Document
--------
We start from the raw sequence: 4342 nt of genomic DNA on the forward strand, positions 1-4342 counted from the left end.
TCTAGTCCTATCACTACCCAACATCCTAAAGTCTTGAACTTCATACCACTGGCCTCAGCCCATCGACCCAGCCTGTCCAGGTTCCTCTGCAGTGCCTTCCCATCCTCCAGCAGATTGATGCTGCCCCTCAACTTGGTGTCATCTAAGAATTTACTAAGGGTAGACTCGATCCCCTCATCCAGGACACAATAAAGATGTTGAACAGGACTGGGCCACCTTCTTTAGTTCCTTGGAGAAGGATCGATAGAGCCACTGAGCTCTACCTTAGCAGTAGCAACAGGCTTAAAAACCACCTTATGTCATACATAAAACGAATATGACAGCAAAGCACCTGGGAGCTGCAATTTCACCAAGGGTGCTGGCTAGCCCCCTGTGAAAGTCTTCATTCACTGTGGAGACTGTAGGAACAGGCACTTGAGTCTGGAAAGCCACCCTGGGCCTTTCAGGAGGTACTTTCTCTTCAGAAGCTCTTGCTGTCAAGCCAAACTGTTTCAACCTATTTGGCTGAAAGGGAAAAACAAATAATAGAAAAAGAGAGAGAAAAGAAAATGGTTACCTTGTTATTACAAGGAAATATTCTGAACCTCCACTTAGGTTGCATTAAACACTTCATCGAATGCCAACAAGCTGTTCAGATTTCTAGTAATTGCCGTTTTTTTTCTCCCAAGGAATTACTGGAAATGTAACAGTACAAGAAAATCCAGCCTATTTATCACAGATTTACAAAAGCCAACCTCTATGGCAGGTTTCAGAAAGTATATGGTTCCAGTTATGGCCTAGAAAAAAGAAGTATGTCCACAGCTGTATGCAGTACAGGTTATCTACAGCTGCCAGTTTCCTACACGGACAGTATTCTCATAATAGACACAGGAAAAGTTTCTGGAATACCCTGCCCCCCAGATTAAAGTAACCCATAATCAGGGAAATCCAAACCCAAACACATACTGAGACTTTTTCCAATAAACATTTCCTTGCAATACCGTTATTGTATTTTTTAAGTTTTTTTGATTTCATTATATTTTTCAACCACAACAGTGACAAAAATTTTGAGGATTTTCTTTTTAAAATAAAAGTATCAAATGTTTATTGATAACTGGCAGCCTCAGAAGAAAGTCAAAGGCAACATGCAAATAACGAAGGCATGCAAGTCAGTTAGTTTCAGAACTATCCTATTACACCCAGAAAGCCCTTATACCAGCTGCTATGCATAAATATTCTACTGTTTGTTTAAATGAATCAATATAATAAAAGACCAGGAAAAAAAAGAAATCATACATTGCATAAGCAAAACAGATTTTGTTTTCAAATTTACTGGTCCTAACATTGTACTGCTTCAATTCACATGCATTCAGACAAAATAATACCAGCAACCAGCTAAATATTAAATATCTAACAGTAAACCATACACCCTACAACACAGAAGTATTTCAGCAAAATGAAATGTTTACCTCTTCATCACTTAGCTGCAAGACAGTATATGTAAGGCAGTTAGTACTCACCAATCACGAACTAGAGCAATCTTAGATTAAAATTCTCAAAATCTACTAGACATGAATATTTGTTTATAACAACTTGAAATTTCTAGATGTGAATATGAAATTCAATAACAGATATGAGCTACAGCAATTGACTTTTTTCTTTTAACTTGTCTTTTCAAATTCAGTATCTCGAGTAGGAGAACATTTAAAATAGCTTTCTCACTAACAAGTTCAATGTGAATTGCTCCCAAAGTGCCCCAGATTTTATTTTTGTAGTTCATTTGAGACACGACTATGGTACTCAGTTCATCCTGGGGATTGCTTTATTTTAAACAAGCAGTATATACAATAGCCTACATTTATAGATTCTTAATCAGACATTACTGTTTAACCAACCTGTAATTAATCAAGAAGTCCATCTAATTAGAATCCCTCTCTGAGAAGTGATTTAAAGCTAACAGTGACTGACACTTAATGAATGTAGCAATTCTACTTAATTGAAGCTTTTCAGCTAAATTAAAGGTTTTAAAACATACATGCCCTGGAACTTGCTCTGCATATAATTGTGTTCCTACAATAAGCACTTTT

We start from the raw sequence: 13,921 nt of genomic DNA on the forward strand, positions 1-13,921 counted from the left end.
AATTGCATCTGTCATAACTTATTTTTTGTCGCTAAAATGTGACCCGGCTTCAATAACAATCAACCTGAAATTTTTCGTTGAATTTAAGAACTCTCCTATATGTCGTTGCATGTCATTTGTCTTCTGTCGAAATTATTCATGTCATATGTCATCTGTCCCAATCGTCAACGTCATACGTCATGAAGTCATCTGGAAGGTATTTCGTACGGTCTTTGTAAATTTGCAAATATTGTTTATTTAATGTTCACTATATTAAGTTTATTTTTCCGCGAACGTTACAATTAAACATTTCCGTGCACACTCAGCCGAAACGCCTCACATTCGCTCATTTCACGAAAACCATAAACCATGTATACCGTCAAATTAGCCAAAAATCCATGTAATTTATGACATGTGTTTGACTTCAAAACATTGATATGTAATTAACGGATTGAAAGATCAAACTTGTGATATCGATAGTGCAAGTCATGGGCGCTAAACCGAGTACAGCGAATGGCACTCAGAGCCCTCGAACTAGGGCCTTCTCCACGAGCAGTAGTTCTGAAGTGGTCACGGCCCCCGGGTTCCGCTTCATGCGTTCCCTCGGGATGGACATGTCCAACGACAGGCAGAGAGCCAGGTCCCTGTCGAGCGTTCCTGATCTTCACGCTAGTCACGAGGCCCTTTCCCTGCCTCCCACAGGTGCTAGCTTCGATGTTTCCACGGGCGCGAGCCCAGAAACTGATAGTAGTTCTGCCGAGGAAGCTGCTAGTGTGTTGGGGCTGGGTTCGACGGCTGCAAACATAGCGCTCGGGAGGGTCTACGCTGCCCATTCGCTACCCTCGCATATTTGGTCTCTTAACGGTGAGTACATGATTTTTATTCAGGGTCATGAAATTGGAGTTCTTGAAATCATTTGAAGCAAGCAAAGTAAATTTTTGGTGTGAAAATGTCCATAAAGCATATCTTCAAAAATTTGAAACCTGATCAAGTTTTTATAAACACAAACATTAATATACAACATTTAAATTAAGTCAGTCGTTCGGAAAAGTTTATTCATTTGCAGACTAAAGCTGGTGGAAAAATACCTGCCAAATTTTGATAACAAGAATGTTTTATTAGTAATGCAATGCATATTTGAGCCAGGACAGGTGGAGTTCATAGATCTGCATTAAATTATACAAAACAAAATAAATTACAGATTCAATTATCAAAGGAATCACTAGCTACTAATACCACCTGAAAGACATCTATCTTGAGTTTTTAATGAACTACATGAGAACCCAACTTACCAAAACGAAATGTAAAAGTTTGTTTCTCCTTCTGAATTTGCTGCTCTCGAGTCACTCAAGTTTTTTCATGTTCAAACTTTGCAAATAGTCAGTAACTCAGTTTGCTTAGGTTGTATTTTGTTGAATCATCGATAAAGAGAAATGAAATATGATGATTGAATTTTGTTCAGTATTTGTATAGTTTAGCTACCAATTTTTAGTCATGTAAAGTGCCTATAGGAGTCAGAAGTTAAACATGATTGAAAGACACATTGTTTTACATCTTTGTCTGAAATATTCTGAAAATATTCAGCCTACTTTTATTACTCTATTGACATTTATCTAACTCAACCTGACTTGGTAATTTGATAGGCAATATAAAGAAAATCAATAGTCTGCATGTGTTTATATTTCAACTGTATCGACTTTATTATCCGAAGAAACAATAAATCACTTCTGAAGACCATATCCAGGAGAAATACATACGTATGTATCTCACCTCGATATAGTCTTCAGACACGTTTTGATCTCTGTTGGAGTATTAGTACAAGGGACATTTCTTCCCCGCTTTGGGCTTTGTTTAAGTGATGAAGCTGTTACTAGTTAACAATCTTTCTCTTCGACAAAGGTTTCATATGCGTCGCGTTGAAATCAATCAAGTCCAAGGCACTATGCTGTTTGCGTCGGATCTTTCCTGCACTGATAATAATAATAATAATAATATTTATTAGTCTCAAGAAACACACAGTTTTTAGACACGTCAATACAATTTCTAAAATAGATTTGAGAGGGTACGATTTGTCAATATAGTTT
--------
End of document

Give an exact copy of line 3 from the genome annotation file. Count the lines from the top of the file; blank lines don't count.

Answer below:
We start from the raw sequence: 13,921 nt of genomic DNA on the forward strand, positions 1-13,921 counted from the left end.